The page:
Numeral 143 in FIG. 15 indicates a transmission path measuring means, for detecting the strength (amplitude) of the signal received by receiver 142, and outputting the detected result to display (notifying means) 144. Display 144, which is formed of a liquid crystal dot display, performs a variety of displays, as well as displaying the results of detection by transmission path measuring means 143. In this embodiment, display 144 displays the measured results from transmission path measuring means 143 as a numerical value. In addition, however, a variety of other graphical displays are also possible, including a circular graph or a bar graph in which the length of the bars varies. In summary, any form of display is acceptable, provided that it can notify the operator of the results detected by transmission path measuring means 143.

Symbol 145 in FIG. 15 is a pulse wave detecting circuit which extracts the pulse wave component from the signal output from receiver 142, and outputs this result as the pulse wave signal. By extracting the pulse wave via a specific filter circuit, pulse wave detecting circuit 145 removes noise components, thus improving the S/N ratio. The pulse wave signal output by pulse wave detecting circuit 145 is supplied to display 144, where the pulse wave is displayed. Note that in the case where the spectrum of the pulse wave signal is calculated by performing a fast Fourier transform at pulse wave detecting circuit 145, then this spectrum may also be displayed on display 144.

FIG. 16 is a perspective view showing the outer appearance of this embodiment. As shown in this figure, this embodiment is in the form of a wristwatch. Numeral 150 in FIG. 16 is the main body, which houses transmitter 141, transmission path measuring means 143, display 144 and pulse wave detecting circuit 145. In addition, a watch IC, not shown in the figure, is also provided in main body 150. As shown in FIG. 16, display 144 displays time information output by the watch IC. The numeral 149 is an operational button for carrying out a variety of operations, such as, for example, switching between a measuring mode, in which the pulse wave is measured, and a clock mode, in which the time is displayed.

The emitting surface of transmitter 141 is exposed on the back surface of main body 150, and emits laser light in the direction indicated by the arrow in the figure. A pair of bands 146 a,146 b are attached to main body 150. The bands are attached by wrapping around the arm as shown in FIG. 17 and then being held in place by a specific fastening member 152. The numeral 147 indicates a cylindrical sliding member which is rectangular in cross-section and which is capable of freely moving along bands 146 a,146 b. Receiver 142 is provided inside this sliding member 147. Receiver 142 is provided so that its receiving surface faces the emitting surface of transmitter 141, and is designed to receive the laser light emitted from transmitter 141. A cable, not shown in the figures, is provided between receiver 142 and main body 150. As a result of this cable, reception signals are sent to transmission path measuring means 143 and pulse wave detecting circuit 145.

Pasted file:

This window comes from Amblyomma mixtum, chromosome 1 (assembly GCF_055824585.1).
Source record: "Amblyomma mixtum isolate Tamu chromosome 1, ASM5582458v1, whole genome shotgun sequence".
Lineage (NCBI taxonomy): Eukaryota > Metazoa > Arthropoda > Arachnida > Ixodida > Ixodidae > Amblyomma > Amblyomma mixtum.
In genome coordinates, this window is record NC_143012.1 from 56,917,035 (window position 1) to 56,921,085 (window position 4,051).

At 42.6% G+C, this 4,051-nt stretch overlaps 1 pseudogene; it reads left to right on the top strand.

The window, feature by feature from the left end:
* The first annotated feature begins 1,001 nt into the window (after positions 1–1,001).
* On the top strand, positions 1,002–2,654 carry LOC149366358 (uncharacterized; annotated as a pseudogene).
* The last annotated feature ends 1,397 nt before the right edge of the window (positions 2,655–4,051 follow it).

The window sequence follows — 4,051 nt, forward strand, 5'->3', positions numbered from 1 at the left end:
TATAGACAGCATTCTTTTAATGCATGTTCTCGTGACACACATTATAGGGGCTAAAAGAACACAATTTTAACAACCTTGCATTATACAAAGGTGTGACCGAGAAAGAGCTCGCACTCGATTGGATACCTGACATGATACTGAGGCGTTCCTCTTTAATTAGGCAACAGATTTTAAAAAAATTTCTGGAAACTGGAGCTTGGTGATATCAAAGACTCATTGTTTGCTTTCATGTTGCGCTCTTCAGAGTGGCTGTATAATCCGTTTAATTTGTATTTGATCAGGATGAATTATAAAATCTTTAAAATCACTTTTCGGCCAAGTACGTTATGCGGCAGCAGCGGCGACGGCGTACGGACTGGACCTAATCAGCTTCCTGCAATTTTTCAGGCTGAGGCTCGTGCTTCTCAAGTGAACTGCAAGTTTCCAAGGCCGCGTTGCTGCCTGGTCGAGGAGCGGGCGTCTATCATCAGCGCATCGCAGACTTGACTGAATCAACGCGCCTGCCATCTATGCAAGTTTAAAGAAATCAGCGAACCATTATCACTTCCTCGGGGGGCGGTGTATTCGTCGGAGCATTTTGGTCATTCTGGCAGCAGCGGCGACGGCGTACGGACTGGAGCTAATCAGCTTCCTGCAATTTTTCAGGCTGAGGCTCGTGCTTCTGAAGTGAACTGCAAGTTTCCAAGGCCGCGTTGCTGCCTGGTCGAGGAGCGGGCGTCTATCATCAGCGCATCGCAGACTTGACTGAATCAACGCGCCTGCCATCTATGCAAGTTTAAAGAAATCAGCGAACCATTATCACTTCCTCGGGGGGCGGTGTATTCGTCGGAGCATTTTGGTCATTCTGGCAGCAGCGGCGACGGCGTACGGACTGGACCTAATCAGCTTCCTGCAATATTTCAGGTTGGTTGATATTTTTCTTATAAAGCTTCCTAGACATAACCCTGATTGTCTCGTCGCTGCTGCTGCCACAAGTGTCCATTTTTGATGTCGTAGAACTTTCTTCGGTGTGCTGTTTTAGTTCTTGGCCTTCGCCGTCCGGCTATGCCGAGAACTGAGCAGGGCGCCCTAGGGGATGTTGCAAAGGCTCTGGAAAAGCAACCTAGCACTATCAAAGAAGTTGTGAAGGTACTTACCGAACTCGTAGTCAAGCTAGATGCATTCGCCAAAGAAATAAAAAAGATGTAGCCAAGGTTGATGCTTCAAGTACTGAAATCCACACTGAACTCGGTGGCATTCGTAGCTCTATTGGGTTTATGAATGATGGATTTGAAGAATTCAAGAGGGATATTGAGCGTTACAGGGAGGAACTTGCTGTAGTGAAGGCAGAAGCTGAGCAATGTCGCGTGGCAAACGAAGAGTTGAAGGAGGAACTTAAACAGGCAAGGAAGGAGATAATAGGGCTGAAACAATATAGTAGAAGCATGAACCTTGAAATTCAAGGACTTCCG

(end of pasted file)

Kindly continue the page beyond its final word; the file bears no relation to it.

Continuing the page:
FIG. 18 is a cross-sectional diagram of an arrangement in which this embodiment is attached to the left arm. As shown in this figure, laser light emitted from transmitter 141 reaches receiver 142 via radius artery vessel 161. In other words, radial artery vessel 161 is positioned on transmission path L for the laser light which travels from transmitter 141 to receiver 142. This positional relationship is the most suitable for detecting the pulse wave.

When viewing the arm in cross-section, radial artery blood vessel 161 is positioned to the side of radial bone 162. Transmission path L must be set at a position which avoids the radial bone 162. Taking into consideration the positional relationship described above, the inclination of transmission path L in this embodiment is set to be in the range of 60°≦θ≦85°, when the bottom surface of main body 150 is taken as the base. By providing this type of inclination, transmission path L is set at a position which avoids the radial bone 162 and the ulna 163 when the device is worn in the typical manner. In summary, the position of transmitter 141 and receiver 142, and the direction of emission of the laser light (wave), are set acceptably so that transmission path L avoids the radial bone 162 and the ulna 163.

In addition, this embodiment is designed so that transmission path L can be adjusted to even more accurately pass through the center of the radial artery 161.

(2) Operation